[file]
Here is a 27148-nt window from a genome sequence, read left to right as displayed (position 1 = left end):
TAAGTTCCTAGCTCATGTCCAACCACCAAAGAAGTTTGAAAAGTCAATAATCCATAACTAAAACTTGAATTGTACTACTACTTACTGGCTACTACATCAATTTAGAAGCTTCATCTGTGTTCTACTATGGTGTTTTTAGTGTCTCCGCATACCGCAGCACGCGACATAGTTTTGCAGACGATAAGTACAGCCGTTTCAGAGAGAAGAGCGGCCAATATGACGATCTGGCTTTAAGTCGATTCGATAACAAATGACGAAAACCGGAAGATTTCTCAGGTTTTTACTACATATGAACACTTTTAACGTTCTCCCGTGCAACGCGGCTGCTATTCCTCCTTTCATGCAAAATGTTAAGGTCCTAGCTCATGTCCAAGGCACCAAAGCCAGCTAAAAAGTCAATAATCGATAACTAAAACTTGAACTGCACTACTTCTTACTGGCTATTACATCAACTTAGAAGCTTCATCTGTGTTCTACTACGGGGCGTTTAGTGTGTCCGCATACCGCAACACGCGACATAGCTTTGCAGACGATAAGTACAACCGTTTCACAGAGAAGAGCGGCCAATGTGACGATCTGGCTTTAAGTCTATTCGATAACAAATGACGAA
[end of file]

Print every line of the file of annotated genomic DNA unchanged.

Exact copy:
Here is a 27148-nt window from a genome sequence, read left to right as displayed (position 1 = left end):
TAAGTTCCTAGCTCATGTCCAACCACCAAAGAAGTTTGAAAAGTCAATAATCCATAACTAAAACTTGAATTGTACTACTACTTACTGGCTACTACATCAATTTAGAAGCTTCATCTGTGTTCTACTATGGTGTTTTTAGTGTCTCCGCATACCGCAGCACGCGACATAGTTTTGCAGACGATAAGTACAGCCGTTTCAGAGAGAAGAGCGGCCAATATGACGATCTGGCTTTAAGTCGATTCGATAACAAATGACGAAAACCGGAAGATTTCTCAGGTTTTTACTACATATGAACACTTTTAACGTTCTCCCGTGCAACGCGGCTGCTATTCCTCCTTTCATGCAAAATGTTAAGGTCCTAGCTCATGTCCAAGGCACCAAAGCCAGCTAAAAAGTCAATAATCGATAACTAAAACTTGAACTGCACTACTTCTTACTGGCTATTACATCAACTTAGAAGCTTCATCTGTGTTCTACTACGGGGCGTTTAGTGTGTCCGCATACCGCAACACGCGACATAGCTTTGCAGACGATAAGTACAACCGTTTCACAGAGAAGAGCGGCCAATGTGACGATCTGGCTTTAAGTCTATTCGATAACAAATGACGAA